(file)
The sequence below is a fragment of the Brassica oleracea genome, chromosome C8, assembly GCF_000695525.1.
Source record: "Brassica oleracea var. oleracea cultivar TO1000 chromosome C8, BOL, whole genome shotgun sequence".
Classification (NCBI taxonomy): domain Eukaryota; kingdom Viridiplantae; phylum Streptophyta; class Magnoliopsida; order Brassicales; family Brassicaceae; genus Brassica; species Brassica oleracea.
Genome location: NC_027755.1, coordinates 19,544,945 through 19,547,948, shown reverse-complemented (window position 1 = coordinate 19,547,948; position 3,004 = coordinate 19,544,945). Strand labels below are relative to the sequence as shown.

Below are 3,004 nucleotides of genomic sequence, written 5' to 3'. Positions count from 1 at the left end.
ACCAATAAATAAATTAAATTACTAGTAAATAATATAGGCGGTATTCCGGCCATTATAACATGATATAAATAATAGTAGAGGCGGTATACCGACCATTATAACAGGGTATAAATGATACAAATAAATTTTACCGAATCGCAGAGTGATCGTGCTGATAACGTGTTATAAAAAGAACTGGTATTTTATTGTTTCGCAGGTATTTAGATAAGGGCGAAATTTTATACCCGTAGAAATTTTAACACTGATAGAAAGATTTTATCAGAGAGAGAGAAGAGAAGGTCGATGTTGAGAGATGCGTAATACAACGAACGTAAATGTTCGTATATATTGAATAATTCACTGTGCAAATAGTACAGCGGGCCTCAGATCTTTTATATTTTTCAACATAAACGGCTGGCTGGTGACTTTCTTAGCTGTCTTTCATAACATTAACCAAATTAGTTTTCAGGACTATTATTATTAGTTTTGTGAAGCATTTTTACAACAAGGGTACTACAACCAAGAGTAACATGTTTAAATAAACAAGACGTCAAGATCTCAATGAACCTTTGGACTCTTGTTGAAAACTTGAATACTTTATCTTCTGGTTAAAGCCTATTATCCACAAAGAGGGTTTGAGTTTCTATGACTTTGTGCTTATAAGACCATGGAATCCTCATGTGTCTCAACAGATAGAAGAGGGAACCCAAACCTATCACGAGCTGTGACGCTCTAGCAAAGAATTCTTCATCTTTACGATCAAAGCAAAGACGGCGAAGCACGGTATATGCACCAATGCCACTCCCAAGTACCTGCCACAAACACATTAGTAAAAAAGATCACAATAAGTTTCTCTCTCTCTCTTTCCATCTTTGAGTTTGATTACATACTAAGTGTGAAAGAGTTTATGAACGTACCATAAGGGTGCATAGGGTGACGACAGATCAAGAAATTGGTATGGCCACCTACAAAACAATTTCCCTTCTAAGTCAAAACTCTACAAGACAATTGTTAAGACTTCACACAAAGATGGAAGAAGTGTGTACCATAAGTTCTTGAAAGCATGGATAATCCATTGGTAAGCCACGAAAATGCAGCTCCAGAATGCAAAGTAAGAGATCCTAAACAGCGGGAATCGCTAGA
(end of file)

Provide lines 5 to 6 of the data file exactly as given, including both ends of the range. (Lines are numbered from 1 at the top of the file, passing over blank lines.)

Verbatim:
Below are 3,004 nucleotides of genomic sequence, written 5' to 3'. Positions count from 1 at the left end.
ACCAATAAATAAATTAAATTACTAGTAAATAATATAGGCGGTATTCCGGCCATTATAACATGATATAAATAATAGTAGAGGCGGTATACCGACCATTATAACAGGGTATAAATGATACAAATAAATTTTACCGAATCGCAGAGTGATCGTGCTGATAACGTGTTATAAAAAGAACTGGTATTTTATTGTTTCGCAGGTATTTAGATAAGGGCGAAATTTTATACCCGTAGAAATTTTAACACTGATAGAAAGATTTTATCAGAGAGAGAGAAGAGAAGGTCGATGTTGAGAGATGCGTAATACAACGAACGTAAATGTTCGTATATATTGAATAATTCACTGTGCAAATAGTACAGCGGGCCTCAGATCTTTTATATTTTTCAACATAAACGGCTGGCTGGTGACTTTCTTAGCTGTCTTTCATAACATTAACCAAATTAGTTTTCAGGACTATTATTATTAGTTTTGTGAAGCATTTTTACAACAAGGGTACTACAACCAAGAGTAACATGTTTAAATAAACAAGACGTCAAGATCTCAATGAACCTTTGGACTCTTGTTGAAAACTTGAATACTTTATCTTCTGGTTAAAGCCTATTATCCACAAAGAGGGTTTGAGTTTCTATGACTTTGTGCTTATAAGACCATGGAATCCTCATGTGTCTCAACAGATAGAAGAGGGAACCCAAACCTATCACGAGCTGTGACGCTCTAGCAAAGAATTCTTCATCTTTACGATCAAAGCAAAGACGGCGAAGCACGGTATATGCACCAATGCCACTCCCAAGTACCTGCCACAAACACATTAGTAAAAAAGATCACAATAAGTTTCTCTCTCTCTCTTTCCATCTTTGAGTTTGATTACATACTAAGTGTGAAAGAGTTTATGAACGTACCATAAGGGTGCATAGGGTGACGACAGATCAAGAAATTGGTATGGCCACCTACAAAACAATTTCCCTTCTAAGTCAAAACTCTACAAGACAATTGTTAAGACTTCACACAAAGATGGAAGAAGTGTGTACCATAAGTTCTTGAAAGCATGGATAATCCATTGGTAAGCCACGAAAATGCAGCTCCAGAATGCAAAGTAAGAGATCCTAAACAGCGGGAATCGCTAGA